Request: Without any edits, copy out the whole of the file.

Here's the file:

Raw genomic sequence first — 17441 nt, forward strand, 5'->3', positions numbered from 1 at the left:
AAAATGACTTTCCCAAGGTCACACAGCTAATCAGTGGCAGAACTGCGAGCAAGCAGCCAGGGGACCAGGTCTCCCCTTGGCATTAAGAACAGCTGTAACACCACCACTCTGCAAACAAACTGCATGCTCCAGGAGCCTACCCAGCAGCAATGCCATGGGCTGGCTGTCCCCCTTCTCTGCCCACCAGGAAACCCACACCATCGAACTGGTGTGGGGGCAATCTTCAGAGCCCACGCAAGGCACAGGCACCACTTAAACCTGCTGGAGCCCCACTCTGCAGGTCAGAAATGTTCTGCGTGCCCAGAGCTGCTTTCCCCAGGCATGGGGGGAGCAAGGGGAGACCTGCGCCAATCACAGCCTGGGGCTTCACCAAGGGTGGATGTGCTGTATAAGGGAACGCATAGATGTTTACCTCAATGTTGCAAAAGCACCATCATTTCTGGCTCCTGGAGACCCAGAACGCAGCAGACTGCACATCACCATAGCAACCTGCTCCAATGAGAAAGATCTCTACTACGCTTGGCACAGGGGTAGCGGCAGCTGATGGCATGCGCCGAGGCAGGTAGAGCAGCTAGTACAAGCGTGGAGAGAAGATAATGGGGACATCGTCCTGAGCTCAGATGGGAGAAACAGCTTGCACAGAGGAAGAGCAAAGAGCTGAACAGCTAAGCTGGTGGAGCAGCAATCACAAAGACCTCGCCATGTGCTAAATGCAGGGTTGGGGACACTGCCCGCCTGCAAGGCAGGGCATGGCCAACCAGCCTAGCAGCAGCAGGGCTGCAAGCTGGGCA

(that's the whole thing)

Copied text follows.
Raw genomic sequence first — 17441 nt, forward strand, 5'->3', positions numbered from 1 at the left:
AAAATGACTTTCCCAAGGTCACACAGCTAATCAGTGGCAGAACTGCGAGCAAGCAGCCAGGGGACCAGGTCTCCCCTTGGCATTAAGAACAGCTGTAACACCACCACTCTGCAAACAAACTGCATGCTCCAGGAGCCTACCCAGCAGCAATGCCATGGGCTGGCTGTCCCCCTTCTCTGCCCACCAGGAAACCCACACCATCGAACTGGTGTGGGGGCAATCTTCAGAGCCCACGCAAGGCACAGGCACCACTTAAACCTGCTGGAGCCCCACTCTGCAGGTCAGAAATGTTCTGCGTGCCCAGAGCTGCTTTCCCCAGGCATGGGGGGAGCAAGGGGAGACCTGCGCCAATCACAGCCTGGGGCTTCACCAAGGGTGGATGTGCTGTATAAGGGAACGCATAGATGTTTACCTCAATGTTGCAAAAGCACCATCATTTCTGGCTCCTGGAGACCCAGAACGCAGCAGACTGCACATCACCATAGCAACCTGCTCCAATGAGAAAGATCTCTACTACGCTTGGCACAGGGGTAGCGGCAGCTGATGGCATGCGCCGAGGCAGGTAGAGCAGCTAGTACAAGCGTGGAGAGAAGATAATGGGGACATCGTCCTGAGCTCAGATGGGAGAAACAGCTTGCACAGAGGAAGAGCAAAGAGCTGAACAGCTAAGCTGGTGGAGCAGCAATCACAAAGACCTCGCCATGTGCTAAATGCAGGGTTGGGGACACTGCCCGCCTGCAAGGCAGGGCATGGCCAACCAGCCTAGCAGCAGCAGGGCTGCAAGCTGGGCA